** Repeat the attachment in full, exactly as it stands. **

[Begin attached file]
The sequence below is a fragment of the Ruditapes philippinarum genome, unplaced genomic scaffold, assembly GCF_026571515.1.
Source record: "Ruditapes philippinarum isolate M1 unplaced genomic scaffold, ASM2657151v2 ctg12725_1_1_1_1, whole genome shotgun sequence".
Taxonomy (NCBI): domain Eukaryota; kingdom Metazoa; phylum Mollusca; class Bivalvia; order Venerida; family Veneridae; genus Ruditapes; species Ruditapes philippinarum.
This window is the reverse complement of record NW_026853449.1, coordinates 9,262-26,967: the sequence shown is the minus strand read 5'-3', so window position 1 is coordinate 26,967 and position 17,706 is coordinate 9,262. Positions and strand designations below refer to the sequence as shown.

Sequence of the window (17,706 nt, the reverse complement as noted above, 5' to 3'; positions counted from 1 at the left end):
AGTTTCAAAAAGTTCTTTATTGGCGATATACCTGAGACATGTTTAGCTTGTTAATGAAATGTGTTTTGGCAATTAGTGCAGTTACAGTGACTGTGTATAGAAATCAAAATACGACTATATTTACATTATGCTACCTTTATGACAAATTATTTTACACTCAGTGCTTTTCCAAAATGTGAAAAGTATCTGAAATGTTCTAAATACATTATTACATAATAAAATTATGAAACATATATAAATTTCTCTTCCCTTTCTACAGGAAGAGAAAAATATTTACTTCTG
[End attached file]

The sequence below is a fragment of the Ruditapes philippinarum genome, unplaced genomic scaffold, assembly GCF_026571515.1.
Source record: "Ruditapes philippinarum isolate M1 unplaced genomic scaffold, ASM2657151v2 ctg12725_1_1_1_1, whole genome shotgun sequence".
Taxonomy (NCBI): domain Eukaryota; kingdom Metazoa; phylum Mollusca; class Bivalvia; order Venerida; family Veneridae; genus Ruditapes; species Ruditapes philippinarum.
This window is the reverse complement of record NW_026853449.1, coordinates 9,262-26,967: the sequence shown is the minus strand read 5'-3', so window position 1 is coordinate 26,967 and position 17,706 is coordinate 9,262. Positions and strand designations below refer to the sequence as shown.

Sequence of the window (17,706 nt, the reverse complement as noted above, 5' to 3'; positions counted from 1 at the left end):
AGTTTCAAAAAGTTCTTTATTGGCGATATACCTGAGACATGTTTAGCTTGTTAATGAAATGTGTTTTGGCAATTAGTGCAGTTACAGTGACTGTGTATAGAAATCAAAATACGACTATATTTACATTATGCTACCTTTATGACAAATTATTTTACACTCAGTGCTTTTCCAAAATGTGAAAAGTATCTGAAATGTTCTAAATACATTATTACATAATAAAATTATGAAACATATATAAATTTCTCTTCCCTTTCTACAGGAAGAGAAAAATATTTACTTCTG